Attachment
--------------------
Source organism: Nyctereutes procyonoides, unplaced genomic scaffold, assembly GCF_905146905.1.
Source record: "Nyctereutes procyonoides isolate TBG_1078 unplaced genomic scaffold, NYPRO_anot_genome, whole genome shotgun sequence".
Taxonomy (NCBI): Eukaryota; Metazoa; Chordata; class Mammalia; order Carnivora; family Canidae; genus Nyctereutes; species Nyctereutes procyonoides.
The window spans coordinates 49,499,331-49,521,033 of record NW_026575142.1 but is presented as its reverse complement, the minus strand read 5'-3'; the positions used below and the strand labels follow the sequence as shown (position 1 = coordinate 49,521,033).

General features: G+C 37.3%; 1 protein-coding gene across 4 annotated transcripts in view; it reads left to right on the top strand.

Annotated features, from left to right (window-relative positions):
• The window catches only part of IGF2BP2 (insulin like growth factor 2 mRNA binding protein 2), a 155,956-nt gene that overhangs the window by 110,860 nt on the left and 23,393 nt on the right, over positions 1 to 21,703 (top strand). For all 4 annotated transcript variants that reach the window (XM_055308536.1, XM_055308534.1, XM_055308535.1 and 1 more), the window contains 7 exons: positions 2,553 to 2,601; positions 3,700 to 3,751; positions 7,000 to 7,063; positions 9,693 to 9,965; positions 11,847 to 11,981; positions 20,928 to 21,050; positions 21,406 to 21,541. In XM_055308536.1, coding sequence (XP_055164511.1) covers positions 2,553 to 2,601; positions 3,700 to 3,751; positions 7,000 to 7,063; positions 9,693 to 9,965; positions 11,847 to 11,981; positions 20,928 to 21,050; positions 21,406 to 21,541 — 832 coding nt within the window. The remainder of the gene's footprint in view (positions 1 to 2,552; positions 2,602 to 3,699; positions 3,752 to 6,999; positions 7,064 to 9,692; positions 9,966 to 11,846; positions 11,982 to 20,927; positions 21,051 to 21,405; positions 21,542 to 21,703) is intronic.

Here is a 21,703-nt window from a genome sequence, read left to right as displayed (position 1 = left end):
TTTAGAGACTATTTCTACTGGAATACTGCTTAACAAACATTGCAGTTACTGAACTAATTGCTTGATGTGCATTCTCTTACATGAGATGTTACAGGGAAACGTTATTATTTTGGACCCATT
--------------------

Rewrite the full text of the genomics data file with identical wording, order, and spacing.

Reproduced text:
Source organism: Nyctereutes procyonoides, unplaced genomic scaffold, assembly GCF_905146905.1.
Source record: "Nyctereutes procyonoides isolate TBG_1078 unplaced genomic scaffold, NYPRO_anot_genome, whole genome shotgun sequence".
Taxonomy (NCBI): Eukaryota; Metazoa; Chordata; class Mammalia; order Carnivora; family Canidae; genus Nyctereutes; species Nyctereutes procyonoides.
The window spans coordinates 49,499,331-49,521,033 of record NW_026575142.1 but is presented as its reverse complement, the minus strand read 5'-3'; the positions used below and the strand labels follow the sequence as shown (position 1 = coordinate 49,521,033).

General features: G+C 37.3%; 1 protein-coding gene across 4 annotated transcripts in view; it reads left to right on the top strand.

Annotated features, from left to right (window-relative positions):
• The window catches only part of IGF2BP2 (insulin like growth factor 2 mRNA binding protein 2), a 155,956-nt gene that overhangs the window by 110,860 nt on the left and 23,393 nt on the right, over positions 1 to 21,703 (top strand). For all 4 annotated transcript variants that reach the window (XM_055308536.1, XM_055308534.1, XM_055308535.1 and 1 more), the window contains 7 exons: positions 2,553 to 2,601; positions 3,700 to 3,751; positions 7,000 to 7,063; positions 9,693 to 9,965; positions 11,847 to 11,981; positions 20,928 to 21,050; positions 21,406 to 21,541. In XM_055308536.1, coding sequence (XP_055164511.1) covers positions 2,553 to 2,601; positions 3,700 to 3,751; positions 7,000 to 7,063; positions 9,693 to 9,965; positions 11,847 to 11,981; positions 20,928 to 21,050; positions 21,406 to 21,541 — 832 coding nt within the window. The remainder of the gene's footprint in view (positions 1 to 2,552; positions 2,602 to 3,699; positions 3,752 to 6,999; positions 7,064 to 9,692; positions 9,966 to 11,846; positions 11,982 to 20,927; positions 21,051 to 21,405; positions 21,542 to 21,703) is intronic.

Here is a 21,703-nt window from a genome sequence, read left to right as displayed (position 1 = left end):
TTTAGAGACTATTTCTACTGGAATACTGCTTAACAAACATTGCAGTTACTGAACTAATTGCTTGATGTGCATTCTCTTACATGAGATGTTACAGGGAAACGTTATTATTTTGGACCCATT